How often have you read… “Canadians spend 80% of their time indoors”? This sentence has been used while describing air quality or environmental services for years, because it’s true! What happens – say during isolation, quarantine, or working from home – if that sentence got changed to… “Canadians spend 100% of their time indoors, sometimes for two weeks or more”?
The global pandemic has changed the way humans perceive our indoor environments, forever! We collectively now realize just how vulnerable our health is from the world immediately around us. COVID-19 spread from China to all parts of the world by human to human contact. In Italy, we see the most prolific transmission vector is from family members living in the same home as an infected individual. The World Health Organization now includes two types of modes of transmission:
Person to person by respiratory droplets.
Person to person by contact routes or fomite surfaces.
Respiratory droplets are caused by sneezing or coughing but may also be caused by speaking if saliva has been aerosolized. Contact transmission is coughing on a table, a counter, or a hard surface, and then transmitting that infected viron to someone via hands, eyes, nose or mouth. This means the transmission of the virus can occur by indirect contact from surfaces.
Isolation and social distancing practices are flattening the curve, but not eradicating the pathogen! Infected people are now quarantined and not spreading the virus to contact surfaces. What poses the new transmission vector routes will be contact transmission from asymptomatic people. A proposed loosening of the pandemic social distancing and isolation rules will inevitably increase contact transmission in the workplace. Contact transmission could be from stairway railings, doorknobs, elevators, photocopiers, phones or washrooms. Mass transit shares many frequently touched surfaces without social distance spacing.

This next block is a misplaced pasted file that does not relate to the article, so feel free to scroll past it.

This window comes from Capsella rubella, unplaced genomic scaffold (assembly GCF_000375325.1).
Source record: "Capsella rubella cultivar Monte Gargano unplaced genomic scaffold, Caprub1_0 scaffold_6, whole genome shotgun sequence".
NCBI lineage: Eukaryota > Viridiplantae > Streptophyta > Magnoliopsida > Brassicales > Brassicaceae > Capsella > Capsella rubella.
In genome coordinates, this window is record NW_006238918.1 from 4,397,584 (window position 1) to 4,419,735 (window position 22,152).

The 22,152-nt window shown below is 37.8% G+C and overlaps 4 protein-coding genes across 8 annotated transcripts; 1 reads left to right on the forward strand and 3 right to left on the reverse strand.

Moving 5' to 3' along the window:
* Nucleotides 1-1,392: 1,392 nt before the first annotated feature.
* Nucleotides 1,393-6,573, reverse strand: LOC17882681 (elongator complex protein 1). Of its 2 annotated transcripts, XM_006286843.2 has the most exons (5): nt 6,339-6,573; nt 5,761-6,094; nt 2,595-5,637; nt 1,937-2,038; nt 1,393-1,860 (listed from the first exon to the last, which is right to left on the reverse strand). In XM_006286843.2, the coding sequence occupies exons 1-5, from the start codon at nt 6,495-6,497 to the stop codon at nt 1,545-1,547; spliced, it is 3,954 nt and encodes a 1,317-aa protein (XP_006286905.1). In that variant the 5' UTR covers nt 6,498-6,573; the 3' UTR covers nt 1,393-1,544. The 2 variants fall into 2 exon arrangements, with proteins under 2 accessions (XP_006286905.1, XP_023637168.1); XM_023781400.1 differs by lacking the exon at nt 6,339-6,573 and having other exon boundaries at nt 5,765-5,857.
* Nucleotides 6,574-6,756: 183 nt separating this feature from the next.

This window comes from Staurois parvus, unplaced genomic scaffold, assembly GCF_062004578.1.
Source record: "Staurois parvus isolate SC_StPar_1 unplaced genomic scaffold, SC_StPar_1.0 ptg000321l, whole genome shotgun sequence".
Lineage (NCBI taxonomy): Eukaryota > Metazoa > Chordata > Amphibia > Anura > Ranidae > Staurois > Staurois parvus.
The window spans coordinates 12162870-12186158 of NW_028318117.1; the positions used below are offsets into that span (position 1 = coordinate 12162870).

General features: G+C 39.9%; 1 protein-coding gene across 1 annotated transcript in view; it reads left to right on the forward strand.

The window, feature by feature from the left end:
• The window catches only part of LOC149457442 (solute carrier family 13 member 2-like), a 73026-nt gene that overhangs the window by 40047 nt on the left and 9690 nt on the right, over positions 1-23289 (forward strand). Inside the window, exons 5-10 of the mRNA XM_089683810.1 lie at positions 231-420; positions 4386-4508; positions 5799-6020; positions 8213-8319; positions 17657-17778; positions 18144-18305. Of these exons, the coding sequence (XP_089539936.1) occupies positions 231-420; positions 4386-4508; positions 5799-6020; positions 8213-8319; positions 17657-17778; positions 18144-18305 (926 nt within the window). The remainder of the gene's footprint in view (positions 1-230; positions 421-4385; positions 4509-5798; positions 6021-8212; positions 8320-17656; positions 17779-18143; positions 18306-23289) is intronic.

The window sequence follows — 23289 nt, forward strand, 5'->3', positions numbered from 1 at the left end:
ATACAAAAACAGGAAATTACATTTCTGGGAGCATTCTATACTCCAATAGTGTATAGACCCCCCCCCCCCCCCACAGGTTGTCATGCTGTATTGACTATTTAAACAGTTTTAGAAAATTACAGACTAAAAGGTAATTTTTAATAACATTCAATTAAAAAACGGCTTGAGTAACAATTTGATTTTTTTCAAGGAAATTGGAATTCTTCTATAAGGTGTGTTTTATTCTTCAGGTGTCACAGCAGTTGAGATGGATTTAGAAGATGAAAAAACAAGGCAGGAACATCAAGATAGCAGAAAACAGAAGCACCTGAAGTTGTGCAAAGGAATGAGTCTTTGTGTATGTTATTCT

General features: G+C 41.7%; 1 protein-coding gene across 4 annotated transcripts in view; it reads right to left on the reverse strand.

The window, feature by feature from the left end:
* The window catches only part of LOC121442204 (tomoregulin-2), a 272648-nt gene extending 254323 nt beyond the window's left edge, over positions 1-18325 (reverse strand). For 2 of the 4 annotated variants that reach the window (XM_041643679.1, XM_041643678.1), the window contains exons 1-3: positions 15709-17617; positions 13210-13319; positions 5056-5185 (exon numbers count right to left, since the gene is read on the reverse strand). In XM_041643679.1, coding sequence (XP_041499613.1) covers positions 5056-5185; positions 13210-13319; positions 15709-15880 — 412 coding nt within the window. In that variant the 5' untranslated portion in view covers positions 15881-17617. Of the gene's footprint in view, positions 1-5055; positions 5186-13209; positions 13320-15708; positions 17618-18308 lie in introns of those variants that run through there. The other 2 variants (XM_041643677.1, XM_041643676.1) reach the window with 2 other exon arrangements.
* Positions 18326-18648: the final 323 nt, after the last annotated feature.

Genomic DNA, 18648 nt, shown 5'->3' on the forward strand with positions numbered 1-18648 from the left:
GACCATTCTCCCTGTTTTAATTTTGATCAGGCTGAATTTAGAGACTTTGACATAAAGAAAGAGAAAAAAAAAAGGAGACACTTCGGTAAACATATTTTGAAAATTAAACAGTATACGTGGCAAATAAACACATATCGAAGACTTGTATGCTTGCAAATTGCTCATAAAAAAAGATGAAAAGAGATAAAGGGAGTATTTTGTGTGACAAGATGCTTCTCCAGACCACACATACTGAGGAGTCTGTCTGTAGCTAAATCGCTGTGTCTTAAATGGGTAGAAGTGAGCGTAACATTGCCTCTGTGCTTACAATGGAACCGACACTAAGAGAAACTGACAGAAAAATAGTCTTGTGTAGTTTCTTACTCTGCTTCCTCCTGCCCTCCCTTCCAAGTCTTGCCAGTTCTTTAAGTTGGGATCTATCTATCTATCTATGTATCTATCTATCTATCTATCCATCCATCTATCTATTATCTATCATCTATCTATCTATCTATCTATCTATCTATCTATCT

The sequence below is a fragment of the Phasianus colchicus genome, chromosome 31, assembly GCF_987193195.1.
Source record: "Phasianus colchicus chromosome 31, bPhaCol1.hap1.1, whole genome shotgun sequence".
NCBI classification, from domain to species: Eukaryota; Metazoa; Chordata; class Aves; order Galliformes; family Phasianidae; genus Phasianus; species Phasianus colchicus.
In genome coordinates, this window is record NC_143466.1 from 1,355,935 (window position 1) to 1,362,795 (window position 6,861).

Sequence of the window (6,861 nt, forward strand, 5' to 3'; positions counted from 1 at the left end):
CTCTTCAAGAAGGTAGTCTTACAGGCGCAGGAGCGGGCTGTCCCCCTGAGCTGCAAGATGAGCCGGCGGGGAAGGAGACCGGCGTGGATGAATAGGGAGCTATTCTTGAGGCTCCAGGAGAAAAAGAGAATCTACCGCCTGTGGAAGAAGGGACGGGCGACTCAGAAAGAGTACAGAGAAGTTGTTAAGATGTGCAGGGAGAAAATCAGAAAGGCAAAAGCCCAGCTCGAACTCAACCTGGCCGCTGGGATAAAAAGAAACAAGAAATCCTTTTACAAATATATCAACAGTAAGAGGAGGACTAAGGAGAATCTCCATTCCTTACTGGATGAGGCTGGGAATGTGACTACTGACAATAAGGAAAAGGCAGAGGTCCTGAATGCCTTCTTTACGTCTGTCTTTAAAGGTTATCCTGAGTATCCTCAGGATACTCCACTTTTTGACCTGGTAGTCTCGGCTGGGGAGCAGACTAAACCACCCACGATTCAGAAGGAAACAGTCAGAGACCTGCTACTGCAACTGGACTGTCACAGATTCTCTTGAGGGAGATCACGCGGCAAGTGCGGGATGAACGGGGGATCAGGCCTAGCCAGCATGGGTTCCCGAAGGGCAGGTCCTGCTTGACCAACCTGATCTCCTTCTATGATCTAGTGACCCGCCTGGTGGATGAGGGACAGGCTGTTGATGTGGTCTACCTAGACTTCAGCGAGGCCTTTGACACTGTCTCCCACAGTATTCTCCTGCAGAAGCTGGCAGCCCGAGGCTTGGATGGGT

The pandemic response to isolate at home forced many people to scramble to work from dining room tables across Canada. People worldwide are setting up workspaces from home. These sudden work-at-home solutions now seem to be up and running very smoothly. Now that people realize they are able to work from home and that work is productive, people may not want to risk public transport and the high occupational density of the traditional workplace.
The pandemic has made humanity realize that our indoor environments are important to our health, whether at home or in the work environment. Air quality conditions are now linked, and in very personal ways, to every person affected by the pandemic. The indoor or built environment is now the new post-pandemic battleground for indoor health and safety. Some questions that need to be answered are:
Is my workspace or home well-ventilated?
Have the contact surfaces been disinfected properly?
Does my furnace or air handling unit filter virus particles out of the air?
Does this soap or cleaner I purchased kill the COVID-19 virus on contact?
Are there too many people in this small space?
Do I even need to be here or could I do this job from home?
The post-pandemic reality is people, in general, will be wary of other people. Wary of what is coming home with other members of their own family. There will be an urge to ensure the home is kept clean and healthy. Efforts will be made in personal housekeeping, mechanical ventilation improvements, occupancy density questions, and general air quality. I see an increase in basement office renovations for stay-at-home workers. Commercial condo managers will be increasing common hallway cleaning, fresh air dilution rates, and people will start avoiding the elevator. Air quality consultants must be ready to consult with both commercial and residential clients regarding COVID-19 related solutions, including ventilation, cleaning, filtration, ultraviolet disinfection, and home renovation solutions. I am noticing my own air quality business experience an increase in general air quality inquiries based on recent home isolation programs. “The times are a-changing” and so too must the air quality industry. Be safe.